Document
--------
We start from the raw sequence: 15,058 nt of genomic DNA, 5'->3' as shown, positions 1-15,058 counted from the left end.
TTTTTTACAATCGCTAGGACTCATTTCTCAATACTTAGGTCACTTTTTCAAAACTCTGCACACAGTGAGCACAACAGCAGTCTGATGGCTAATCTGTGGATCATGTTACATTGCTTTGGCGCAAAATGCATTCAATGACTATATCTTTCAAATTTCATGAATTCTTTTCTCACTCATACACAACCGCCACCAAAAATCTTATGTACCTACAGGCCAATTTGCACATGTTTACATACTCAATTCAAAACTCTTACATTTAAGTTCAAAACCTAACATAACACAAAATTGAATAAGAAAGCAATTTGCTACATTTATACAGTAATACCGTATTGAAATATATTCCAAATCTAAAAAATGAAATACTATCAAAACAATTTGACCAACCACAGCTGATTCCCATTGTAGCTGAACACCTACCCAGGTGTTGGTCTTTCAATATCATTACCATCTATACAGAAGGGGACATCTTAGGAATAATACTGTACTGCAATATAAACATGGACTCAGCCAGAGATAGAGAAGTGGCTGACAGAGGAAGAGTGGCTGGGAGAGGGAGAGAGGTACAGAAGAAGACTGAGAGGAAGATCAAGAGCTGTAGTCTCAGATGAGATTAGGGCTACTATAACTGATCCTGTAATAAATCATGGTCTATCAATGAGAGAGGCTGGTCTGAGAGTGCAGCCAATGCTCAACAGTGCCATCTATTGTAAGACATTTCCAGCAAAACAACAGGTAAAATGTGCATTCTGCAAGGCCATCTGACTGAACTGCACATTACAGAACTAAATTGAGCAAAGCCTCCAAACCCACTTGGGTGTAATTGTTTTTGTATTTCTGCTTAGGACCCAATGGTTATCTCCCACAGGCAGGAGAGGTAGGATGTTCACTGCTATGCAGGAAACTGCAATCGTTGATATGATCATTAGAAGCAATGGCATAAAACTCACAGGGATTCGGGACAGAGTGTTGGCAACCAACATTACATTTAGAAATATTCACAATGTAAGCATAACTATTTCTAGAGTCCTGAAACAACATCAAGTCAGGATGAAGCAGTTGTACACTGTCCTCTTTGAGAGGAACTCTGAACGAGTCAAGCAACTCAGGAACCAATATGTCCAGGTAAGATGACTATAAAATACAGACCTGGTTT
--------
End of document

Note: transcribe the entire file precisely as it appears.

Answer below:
We start from the raw sequence: 15,058 nt of genomic DNA, 5'->3' as shown, positions 1-15,058 counted from the left end.
TTTTTTACAATCGCTAGGACTCATTTCTCAATACTTAGGTCACTTTTTCAAAACTCTGCACACAGTGAGCACAACAGCAGTCTGATGGCTAATCTGTGGATCATGTTACATTGCTTTGGCGCAAAATGCATTCAATGACTATATCTTTCAAATTTCATGAATTCTTTTCTCACTCATACACAACCGCCACCAAAAATCTTATGTACCTACAGGCCAATTTGCACATGTTTACATACTCAATTCAAAACTCTTACATTTAAGTTCAAAACCTAACATAACACAAAATTGAATAAGAAAGCAATTTGCTACATTTATACAGTAATACCGTATTGAAATATATTCCAAATCTAAAAAATGAAATACTATCAAAACAATTTGACCAACCACAGCTGATTCCCATTGTAGCTGAACACCTACCCAGGTGTTGGTCTTTCAATATCATTACCATCTATACAGAAGGGGACATCTTAGGAATAATACTGTACTGCAATATAAACATGGACTCAGCCAGAGATAGAGAAGTGGCTGACAGAGGAAGAGTGGCTGGGAGAGGGAGAGAGGTACAGAAGAAGACTGAGAGGAAGATCAAGAGCTGTAGTCTCAGATGAGATTAGGGCTACTATAACTGATCCTGTAATAAATCATGGTCTATCAATGAGAGAGGCTGGTCTGAGAGTGCAGCCAATGCTCAACAGTGCCATCTATTGTAAGACATTTCCAGCAAAACAACAGGTAAAATGTGCATTCTGCAAGGCCATCTGACTGAACTGCACATTACAGAACTAAATTGAGCAAAGCCTCCAAACCCACTTGGGTGTAATTGTTTTTGTATTTCTGCTTAGGACCCAATGGTTATCTCCCACAGGCAGGAGAGGTAGGATGTTCACTGCTATGCAGGAAACTGCAATCGTTGATATGATCATTAGAAGCAATGGCATAAAACTCACAGGGATTCGGGACAGAGTGTTGGCAACCAACATTACATTTAGAAATATTCACAATGTAAGCATAACTATTTCTAGAGTCCTGAAACAACATCAAGTCAGGATGAAGCAGTTGTACACTGTCCTCTTTGAGAGGAACTCTGAACGAGTCAAGCAACTCAGGAACCAATATGTCCAGGTAAGATGACTATAAAATACAGACCTGGTTT